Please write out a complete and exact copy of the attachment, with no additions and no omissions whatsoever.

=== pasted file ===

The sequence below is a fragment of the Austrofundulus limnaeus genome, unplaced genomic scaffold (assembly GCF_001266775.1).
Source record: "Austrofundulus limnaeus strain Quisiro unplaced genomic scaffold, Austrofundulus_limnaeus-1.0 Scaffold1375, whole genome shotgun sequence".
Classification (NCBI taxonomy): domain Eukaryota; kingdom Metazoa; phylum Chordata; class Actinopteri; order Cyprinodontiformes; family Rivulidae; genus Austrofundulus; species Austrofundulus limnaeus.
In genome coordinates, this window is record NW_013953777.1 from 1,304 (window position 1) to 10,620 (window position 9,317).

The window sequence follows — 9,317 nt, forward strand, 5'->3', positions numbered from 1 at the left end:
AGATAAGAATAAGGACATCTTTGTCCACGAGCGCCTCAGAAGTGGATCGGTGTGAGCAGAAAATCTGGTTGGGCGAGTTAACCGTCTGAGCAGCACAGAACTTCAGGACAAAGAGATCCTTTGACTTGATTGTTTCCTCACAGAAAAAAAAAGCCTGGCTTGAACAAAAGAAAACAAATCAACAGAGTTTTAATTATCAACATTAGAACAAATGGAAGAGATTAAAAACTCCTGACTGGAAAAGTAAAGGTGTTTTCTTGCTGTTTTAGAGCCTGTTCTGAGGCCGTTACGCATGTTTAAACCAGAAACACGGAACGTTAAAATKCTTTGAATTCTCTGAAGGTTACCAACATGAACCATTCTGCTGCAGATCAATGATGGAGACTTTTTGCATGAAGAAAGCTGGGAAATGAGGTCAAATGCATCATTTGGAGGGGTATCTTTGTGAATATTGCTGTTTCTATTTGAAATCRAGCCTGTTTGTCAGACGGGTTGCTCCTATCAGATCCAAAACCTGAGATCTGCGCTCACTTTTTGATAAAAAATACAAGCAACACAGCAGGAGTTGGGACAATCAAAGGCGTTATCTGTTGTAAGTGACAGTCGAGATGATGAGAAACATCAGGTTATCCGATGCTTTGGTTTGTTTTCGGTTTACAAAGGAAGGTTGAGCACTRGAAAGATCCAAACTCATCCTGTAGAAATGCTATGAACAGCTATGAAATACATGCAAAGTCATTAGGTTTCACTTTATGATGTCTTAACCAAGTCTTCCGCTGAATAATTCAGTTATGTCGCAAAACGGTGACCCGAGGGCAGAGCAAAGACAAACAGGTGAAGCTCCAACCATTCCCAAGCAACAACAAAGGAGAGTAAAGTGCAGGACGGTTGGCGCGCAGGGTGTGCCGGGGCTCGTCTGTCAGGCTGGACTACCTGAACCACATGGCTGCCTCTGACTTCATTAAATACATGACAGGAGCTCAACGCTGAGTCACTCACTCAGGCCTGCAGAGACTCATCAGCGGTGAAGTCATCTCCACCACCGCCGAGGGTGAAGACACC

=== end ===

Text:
The sequence below is a fragment of the Austrofundulus limnaeus genome, unplaced genomic scaffold (assembly GCF_001266775.1).
Source record: "Austrofundulus limnaeus strain Quisiro unplaced genomic scaffold, Austrofundulus_limnaeus-1.0 Scaffold1375, whole genome shotgun sequence".
Classification (NCBI taxonomy): domain Eukaryota; kingdom Metazoa; phylum Chordata; class Actinopteri; order Cyprinodontiformes; family Rivulidae; genus Austrofundulus; species Austrofundulus limnaeus.
In genome coordinates, this window is record NW_013953777.1 from 1,304 (window position 1) to 10,620 (window position 9,317).

The window sequence follows — 9,317 nt, forward strand, 5'->3', positions numbered from 1 at the left end:
AGATAAGAATAAGGACATCTTTGTCCACGAGCGCCTCAGAAGTGGATCGGTGTGAGCAGAAAATCTGGTTGGGCGAGTTAACCGTCTGAGCAGCACAGAACTTCAGGACAAAGAGATCCTTTGACTTGATTGTTTCCTCACAGAAAAAAAAAGCCTGGCTTGAACAAAAGAAAACAAATCAACAGAGTTTTAATTATCAACATTAGAACAAATGGAAGAGATTAAAAACTCCTGACTGGAAAAGTAAAGGTGTTTTCTTGCTGTTTTAGAGCCTGTTCTGAGGCCGTTACGCATGTTTAAACCAGAAACACGGAACGTTAAAATKCTTTGAATTCTCTGAAGGTTACCAACATGAACCATTCTGCTGCAGATCAATGATGGAGACTTTTTGCATGAAGAAAGCTGGGAAATGAGGTCAAATGCATCATTTGGAGGGGTATCTTTGTGAATATTGCTGTTTCTATTTGAAATCRAGCCTGTTTGTCAGACGGGTTGCTCCTATCAGATCCAAAACCTGAGATCTGCGCTCACTTTTTGATAAAAAATACAAGCAACACAGCAGGAGTTGGGACAATCAAAGGCGTTATCTGTTGTAAGTGACAGTCGAGATGATGAGAAACATCAGGTTATCCGATGCTTTGGTTTGTTTTCGGTTTACAAAGGAAGGTTGAGCACTRGAAAGATCCAAACTCATCCTGTAGAAATGCTATGAACAGCTATGAAATACATGCAAAGTCATTAGGTTTCACTTTATGATGTCTTAACCAAGTCTTCCGCTGAATAATTCAGTTATGTCGCAAAACGGTGACCCGAGGGCAGAGCAAAGACAAACAGGTGAAGCTCCAACCATTCCCAAGCAACAACAAAGGAGAGTAAAGTGCAGGACGGTTGGCGCGCAGGGTGTGCCGGGGCTCGTCTGTCAGGCTGGACTACCTGAACCACATGGCTGCCTCTGACTTCATTAAATACATGACAGGAGCTCAACGCTGAGTCACTCACTCAGGCCTGCAGAGACTCATCAGCGGTGAAGTCATCTCCACCACCGCCGAGGGTGAAGACACC